Robocalls are placed by a number or different parties for a variety of reasons, the vast majority are placed by legitimate businesses for reminder, marketing, collections or other business purposes. While not insignificant in number and a substantial fraud and law enforcement challenge, fewer than 30 percent of the reported robocalls are identified as associated with scam marketing. Whether from legitimate or illegitimate, the deluge of robocalls have become increasingly concerning to the American public and law enforcement. Businesses and voice providers reevaluate their plans to rely upon voice communication marketing covered by the bill in anticipation that the new rules will affect their marketing with mass voice or e-mail as individuals and businesses plagued by these calls and texts await relief.
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About the Author
Recognized by her peers as a Martindale-Hubble “AV-Preeminent” (Top 1%) and “Top Rated Lawyer” with special recognition LexisNexis® Martindale-Hubbell® as “LEGAL LEADER™ Texas Top Rated Lawyer” in Health Care Law and Labor and Employment Law; as among the “Best Lawyers In Dallas” for her work in the fields of “Labor & Employment,” “Tax: ERISA & Employee Benefits,” “Health Care” and “Business and Commercial Law” by D Magazine, Cynthia Marcotte Stamer is a practicing attorney board certified in labor and employment law by the Texas Board of Legal Specialization and management consultant, author, public policy advocate and lecturer widely known for 30+ years of health industry and other management work, public policy leadership and advocacy, coaching, teachings, and publications focusing on internal controls and other performance. risk and compliance and operations management.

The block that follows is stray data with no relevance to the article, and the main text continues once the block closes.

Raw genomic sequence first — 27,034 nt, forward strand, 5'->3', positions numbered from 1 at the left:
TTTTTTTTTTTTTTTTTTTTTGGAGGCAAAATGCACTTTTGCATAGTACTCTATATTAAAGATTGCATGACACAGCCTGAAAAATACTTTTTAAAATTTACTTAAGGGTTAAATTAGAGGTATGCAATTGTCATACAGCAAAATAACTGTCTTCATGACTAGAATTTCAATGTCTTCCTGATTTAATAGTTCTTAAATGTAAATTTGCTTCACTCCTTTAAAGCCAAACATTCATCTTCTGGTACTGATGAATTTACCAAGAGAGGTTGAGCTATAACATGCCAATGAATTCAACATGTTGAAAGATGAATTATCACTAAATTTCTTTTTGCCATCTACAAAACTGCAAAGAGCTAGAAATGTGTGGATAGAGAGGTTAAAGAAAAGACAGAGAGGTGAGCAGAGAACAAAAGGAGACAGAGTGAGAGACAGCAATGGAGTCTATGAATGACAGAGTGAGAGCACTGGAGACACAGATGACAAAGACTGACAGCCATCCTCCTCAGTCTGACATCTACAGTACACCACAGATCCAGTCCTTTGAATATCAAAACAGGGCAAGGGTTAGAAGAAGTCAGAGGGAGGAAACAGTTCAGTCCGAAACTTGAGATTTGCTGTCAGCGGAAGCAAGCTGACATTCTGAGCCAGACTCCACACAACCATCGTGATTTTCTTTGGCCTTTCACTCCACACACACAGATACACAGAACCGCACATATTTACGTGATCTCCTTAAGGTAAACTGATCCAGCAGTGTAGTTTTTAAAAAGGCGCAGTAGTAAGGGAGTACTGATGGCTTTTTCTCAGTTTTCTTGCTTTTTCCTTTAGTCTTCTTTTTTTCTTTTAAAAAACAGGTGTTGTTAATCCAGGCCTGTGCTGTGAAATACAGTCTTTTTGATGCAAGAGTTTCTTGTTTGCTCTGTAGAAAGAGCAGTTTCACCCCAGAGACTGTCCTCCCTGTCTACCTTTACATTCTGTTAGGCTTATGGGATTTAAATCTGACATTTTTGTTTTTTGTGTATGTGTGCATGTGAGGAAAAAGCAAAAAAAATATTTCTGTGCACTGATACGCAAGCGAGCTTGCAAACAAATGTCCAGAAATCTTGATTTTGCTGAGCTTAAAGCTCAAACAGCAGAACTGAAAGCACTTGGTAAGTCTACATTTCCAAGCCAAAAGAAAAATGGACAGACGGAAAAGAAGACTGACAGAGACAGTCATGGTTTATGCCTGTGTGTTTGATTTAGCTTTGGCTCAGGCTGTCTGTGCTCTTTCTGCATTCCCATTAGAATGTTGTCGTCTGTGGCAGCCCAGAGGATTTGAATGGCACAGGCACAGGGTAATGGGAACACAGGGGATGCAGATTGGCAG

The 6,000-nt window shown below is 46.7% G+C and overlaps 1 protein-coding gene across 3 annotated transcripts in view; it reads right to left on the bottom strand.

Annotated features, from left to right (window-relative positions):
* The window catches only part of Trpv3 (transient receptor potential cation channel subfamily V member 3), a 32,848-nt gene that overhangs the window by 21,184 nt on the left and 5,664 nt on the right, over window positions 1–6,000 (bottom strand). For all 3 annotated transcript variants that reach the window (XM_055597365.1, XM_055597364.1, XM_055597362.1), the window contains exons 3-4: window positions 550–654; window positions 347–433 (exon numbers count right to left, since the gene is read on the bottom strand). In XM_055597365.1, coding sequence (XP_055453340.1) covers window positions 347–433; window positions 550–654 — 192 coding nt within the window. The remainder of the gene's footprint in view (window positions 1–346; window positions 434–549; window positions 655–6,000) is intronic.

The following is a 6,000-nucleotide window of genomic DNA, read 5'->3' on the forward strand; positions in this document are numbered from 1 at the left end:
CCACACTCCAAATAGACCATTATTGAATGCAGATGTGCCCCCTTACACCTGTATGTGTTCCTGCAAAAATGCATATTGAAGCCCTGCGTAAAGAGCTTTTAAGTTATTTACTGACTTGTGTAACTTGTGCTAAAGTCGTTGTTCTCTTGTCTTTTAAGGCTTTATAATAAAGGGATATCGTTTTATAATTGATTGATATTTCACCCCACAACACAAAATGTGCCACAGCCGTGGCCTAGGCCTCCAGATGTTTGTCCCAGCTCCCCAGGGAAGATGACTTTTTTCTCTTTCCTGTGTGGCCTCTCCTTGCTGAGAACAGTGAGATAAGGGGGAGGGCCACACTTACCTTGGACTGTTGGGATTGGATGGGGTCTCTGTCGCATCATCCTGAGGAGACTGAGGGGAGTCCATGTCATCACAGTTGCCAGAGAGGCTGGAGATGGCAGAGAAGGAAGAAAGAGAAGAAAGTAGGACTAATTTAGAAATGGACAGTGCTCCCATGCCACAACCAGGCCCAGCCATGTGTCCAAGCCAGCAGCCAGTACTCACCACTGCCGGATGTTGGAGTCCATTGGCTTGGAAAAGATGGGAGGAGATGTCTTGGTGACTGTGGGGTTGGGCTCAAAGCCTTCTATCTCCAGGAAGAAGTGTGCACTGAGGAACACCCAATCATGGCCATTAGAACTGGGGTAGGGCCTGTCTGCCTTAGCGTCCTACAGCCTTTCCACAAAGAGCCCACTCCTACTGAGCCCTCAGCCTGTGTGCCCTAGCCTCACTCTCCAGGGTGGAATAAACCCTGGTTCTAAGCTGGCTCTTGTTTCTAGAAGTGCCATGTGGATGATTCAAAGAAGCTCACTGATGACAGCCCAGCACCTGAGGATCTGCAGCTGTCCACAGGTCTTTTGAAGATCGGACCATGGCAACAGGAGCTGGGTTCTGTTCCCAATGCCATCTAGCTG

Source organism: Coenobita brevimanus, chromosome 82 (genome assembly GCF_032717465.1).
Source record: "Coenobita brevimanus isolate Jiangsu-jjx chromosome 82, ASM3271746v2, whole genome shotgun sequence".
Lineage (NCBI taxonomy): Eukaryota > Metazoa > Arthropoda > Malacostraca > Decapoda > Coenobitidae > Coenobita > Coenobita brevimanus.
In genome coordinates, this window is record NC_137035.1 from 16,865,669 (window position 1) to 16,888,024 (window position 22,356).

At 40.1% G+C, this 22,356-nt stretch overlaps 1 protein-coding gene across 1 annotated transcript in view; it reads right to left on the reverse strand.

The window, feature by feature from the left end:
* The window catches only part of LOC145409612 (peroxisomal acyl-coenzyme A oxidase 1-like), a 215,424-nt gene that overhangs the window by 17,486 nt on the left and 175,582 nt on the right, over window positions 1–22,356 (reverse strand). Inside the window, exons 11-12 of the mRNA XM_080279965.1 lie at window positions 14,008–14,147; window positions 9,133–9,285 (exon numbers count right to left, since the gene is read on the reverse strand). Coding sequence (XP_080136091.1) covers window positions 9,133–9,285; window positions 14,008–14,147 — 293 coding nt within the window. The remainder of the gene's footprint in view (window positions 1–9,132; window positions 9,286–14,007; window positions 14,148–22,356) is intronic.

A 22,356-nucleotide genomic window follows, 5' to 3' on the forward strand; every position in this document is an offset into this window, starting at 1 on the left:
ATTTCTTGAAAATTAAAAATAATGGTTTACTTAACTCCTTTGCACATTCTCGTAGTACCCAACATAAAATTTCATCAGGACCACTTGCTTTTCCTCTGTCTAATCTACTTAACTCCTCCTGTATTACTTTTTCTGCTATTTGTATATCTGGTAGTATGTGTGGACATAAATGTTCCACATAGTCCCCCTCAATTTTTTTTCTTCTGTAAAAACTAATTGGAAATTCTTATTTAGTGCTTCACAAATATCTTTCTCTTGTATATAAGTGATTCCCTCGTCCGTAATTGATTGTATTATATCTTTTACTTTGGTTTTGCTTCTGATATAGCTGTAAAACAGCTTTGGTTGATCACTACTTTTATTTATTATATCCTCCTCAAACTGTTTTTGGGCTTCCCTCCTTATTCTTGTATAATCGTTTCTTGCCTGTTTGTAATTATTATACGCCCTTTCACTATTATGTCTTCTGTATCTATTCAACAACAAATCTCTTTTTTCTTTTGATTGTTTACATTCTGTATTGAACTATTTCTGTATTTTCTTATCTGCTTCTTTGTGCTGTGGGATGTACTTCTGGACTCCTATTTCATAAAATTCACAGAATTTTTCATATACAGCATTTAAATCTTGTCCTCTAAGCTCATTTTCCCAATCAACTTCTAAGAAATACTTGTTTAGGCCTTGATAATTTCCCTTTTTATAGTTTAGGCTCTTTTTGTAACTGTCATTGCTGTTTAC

Scribe for the ABA JCEB Annual Agency Meeting with OCR, Vice Chair of the ABA International Section Life Sciences Committee, past Chair of the ABA Health Law Section Managed Care & Insurance Interest Group and the ABA RPTE Employee Benefits & Other Compensation Group, Ms. Stamer’s work throughout her 30 plus year career has focused heavily on working with health care, employee benefit, insurance and financial services and other public and private organizations and their technology, data, and other service providers and advisors domestically and internationally with legal and operational compliance and risk management, performance and workforce management, regulatory and public policy and other legal and operational concerns.
Author of leading works on pay for click and other online, voice and text marketing and data, HIPAA, FACTA, and a multitude of other business marketing, data security and related concerns. Her work includes risk management and compliance counseling and audits, event investigation and redress, representation before regulatory and other bodies; statutory, regulatory and policy advocacy and other assistance to business and government clients. For more information about Ms. Stamer or her health industry and other experience and involvements, see www.cynthiastamer.com or contact Ms. Stamer via telephone at (214) 452-8297 or via e-mail here.